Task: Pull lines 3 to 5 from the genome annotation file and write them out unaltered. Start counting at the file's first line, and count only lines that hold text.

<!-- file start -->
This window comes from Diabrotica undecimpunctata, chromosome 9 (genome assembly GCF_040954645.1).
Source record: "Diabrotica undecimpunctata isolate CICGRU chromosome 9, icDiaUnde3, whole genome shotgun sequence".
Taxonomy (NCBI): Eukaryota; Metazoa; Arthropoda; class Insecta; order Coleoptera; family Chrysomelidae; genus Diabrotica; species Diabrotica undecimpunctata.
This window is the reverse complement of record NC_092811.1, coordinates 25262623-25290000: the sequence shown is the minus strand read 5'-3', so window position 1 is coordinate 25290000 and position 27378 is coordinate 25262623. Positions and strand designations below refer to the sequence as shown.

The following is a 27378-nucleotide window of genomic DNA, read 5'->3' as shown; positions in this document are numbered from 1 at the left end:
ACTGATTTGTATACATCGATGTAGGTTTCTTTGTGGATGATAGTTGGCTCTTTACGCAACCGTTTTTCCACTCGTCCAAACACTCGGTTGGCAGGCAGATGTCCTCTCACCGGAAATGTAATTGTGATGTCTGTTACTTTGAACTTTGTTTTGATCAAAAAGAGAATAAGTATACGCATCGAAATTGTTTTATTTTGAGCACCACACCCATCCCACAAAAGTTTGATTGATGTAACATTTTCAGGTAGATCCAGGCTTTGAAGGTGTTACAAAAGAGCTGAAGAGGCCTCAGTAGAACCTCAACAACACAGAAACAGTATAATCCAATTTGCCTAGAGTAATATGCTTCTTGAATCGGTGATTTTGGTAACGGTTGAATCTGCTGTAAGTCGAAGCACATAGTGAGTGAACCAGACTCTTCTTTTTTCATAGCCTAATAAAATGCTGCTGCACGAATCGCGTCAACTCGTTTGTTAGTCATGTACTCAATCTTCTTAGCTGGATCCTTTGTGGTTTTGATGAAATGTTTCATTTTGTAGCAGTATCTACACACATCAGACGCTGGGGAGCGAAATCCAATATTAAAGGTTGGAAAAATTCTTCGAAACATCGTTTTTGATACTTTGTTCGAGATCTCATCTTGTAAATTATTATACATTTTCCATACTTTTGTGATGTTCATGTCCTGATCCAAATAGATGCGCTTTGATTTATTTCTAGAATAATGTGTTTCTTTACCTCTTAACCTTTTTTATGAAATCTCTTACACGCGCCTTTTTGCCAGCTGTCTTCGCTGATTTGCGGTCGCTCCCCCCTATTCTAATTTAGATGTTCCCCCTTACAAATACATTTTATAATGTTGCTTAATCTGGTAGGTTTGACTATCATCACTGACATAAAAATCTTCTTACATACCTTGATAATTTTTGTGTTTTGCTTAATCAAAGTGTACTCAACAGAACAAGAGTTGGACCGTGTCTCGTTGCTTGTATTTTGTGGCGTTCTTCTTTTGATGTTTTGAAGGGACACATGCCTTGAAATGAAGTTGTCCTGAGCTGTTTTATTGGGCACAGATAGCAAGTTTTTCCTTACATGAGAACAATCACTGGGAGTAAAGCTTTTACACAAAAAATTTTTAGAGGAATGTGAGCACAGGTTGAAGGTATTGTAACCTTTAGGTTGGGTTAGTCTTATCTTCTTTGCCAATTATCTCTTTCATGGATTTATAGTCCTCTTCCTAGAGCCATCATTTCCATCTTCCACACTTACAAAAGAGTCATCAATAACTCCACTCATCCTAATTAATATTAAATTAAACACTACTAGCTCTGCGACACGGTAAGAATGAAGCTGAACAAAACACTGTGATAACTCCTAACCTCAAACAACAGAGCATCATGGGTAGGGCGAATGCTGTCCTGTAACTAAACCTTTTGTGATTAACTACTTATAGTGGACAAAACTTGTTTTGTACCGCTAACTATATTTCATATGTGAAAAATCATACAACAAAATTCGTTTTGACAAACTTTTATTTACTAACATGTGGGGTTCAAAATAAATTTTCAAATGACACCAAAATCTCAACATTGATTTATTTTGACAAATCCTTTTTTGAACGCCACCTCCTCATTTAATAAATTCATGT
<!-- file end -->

Taxonomy (NCBI): Eukaryota; Metazoa; Arthropoda; class Insecta; order Coleoptera; family Chrysomelidae; genus Diabrotica; species Diabrotica undecimpunctata.
This window is the reverse complement of record NC_092811.1, coordinates 25262623-25290000: the sequence shown is the minus strand read 5'-3', so window position 1 is coordinate 25290000 and position 27378 is coordinate 25262623. Positions and strand designations below refer to the sequence as shown.

The following is a 27378-nucleotide window of genomic DNA, read 5'->3' as shown; positions in this document are numbered from 1 at the left end: